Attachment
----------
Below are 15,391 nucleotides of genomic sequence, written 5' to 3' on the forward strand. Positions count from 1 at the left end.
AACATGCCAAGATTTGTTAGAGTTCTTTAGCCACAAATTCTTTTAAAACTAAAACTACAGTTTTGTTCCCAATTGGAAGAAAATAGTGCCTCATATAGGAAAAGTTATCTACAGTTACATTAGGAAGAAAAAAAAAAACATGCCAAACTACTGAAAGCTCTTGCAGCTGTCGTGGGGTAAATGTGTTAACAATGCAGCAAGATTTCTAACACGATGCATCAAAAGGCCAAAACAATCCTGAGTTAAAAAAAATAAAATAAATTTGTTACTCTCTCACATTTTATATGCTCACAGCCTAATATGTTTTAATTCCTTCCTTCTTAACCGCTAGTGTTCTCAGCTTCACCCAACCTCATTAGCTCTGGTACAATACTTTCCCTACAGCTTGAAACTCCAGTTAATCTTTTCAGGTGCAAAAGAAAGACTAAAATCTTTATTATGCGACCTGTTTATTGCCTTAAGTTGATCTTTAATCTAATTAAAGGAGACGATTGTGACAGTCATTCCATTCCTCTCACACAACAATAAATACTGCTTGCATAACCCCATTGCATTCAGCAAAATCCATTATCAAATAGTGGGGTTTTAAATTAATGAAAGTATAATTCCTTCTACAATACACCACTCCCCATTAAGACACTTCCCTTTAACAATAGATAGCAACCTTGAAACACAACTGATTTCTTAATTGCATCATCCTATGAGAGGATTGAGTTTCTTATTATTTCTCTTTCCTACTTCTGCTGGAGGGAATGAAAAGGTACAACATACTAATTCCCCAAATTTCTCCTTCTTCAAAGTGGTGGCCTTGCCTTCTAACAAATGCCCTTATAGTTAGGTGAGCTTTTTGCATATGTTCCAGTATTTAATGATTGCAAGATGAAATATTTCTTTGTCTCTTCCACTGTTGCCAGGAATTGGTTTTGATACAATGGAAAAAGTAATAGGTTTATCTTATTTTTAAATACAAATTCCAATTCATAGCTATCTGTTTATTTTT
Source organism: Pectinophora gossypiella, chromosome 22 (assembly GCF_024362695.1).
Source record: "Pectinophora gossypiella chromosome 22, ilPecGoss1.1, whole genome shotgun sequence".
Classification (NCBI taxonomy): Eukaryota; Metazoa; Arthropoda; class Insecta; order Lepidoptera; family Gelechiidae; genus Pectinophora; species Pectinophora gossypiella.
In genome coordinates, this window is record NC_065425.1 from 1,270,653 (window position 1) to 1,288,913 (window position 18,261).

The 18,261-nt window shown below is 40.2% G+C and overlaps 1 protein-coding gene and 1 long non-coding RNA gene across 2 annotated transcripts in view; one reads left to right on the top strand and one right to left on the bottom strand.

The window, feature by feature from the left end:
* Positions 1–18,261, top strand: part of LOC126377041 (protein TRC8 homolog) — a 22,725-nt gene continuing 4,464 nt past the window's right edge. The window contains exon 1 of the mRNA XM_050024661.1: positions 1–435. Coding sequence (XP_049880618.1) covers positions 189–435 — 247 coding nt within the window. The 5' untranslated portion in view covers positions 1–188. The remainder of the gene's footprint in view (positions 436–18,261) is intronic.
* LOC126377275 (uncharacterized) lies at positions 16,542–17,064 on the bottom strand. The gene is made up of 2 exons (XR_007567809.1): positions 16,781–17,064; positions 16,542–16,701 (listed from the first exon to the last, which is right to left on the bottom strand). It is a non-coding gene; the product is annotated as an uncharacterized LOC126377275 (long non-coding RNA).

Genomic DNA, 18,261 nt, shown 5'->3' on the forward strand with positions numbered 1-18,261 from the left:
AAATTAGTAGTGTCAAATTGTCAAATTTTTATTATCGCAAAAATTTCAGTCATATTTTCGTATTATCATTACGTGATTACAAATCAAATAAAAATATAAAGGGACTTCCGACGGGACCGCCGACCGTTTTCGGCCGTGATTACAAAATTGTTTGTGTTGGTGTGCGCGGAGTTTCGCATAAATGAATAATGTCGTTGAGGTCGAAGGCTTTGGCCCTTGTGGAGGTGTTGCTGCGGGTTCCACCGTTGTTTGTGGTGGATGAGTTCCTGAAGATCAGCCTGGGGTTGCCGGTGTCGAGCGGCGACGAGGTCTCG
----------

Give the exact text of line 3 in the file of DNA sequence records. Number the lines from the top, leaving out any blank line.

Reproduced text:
Source organism: Pectinophora gossypiella, chromosome 22 (assembly GCF_024362695.1).